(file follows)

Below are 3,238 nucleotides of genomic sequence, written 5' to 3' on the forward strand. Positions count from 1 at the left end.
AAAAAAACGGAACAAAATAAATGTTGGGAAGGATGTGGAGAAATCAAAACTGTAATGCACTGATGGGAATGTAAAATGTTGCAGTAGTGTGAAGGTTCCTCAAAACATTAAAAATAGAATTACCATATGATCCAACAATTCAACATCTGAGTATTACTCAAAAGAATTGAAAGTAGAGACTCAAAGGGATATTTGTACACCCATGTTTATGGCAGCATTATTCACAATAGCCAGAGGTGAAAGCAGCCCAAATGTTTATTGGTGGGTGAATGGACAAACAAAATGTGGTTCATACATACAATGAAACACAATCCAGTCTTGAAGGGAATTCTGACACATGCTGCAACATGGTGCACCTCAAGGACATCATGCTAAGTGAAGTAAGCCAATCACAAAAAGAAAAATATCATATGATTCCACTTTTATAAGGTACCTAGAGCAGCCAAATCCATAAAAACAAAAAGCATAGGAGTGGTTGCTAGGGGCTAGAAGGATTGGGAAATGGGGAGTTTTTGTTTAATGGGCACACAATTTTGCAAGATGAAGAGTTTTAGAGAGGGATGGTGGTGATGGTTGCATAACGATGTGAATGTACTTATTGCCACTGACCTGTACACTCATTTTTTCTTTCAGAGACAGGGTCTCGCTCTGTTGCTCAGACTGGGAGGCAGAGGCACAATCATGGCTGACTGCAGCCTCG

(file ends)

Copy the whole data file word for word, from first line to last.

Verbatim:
Below are 3,238 nucleotides of genomic sequence, written 5' to 3' on the forward strand. Positions count from 1 at the left end.
AAAAAAACGGAACAAAATAAATGTTGGGAAGGATGTGGAGAAATCAAAACTGTAATGCACTGATGGGAATGTAAAATGTTGCAGTAGTGTGAAGGTTCCTCAAAACATTAAAAATAGAATTACCATATGATCCAACAATTCAACATCTGAGTATTACTCAAAAGAATTGAAAGTAGAGACTCAAAGGGATATTTGTACACCCATGTTTATGGCAGCATTATTCACAATAGCCAGAGGTGAAAGCAGCCCAAATGTTTATTGGTGGGTGAATGGACAAACAAAATGTGGTTCATACATACAATGAAACACAATCCAGTCTTGAAGGGAATTCTGACACATGCTGCAACATGGTGCACCTCAAGGACATCATGCTAAGTGAAGTAAGCCAATCACAAAAAGAAAAATATCATATGATTCCACTTTTATAAGGTACCTAGAGCAGCCAAATCCATAAAAACAAAAAGCATAGGAGTGGTTGCTAGGGGCTAGAAGGATTGGGAAATGGGGAGTTTTTGTTTAATGGGCACACAATTTTGCAAGATGAAGAGTTTTAGAGAGGGATGGTGGTGATGGTTGCATAACGATGTGAATGTACTTATTGCCACTGACCTGTACACTCATTTTTTCTTTCAGAGACAGGGTCTCGCTCTGTTGCTCAGACTGGGAGGCAGAGGCACAATCATGGCTGACTGCAGCCTCG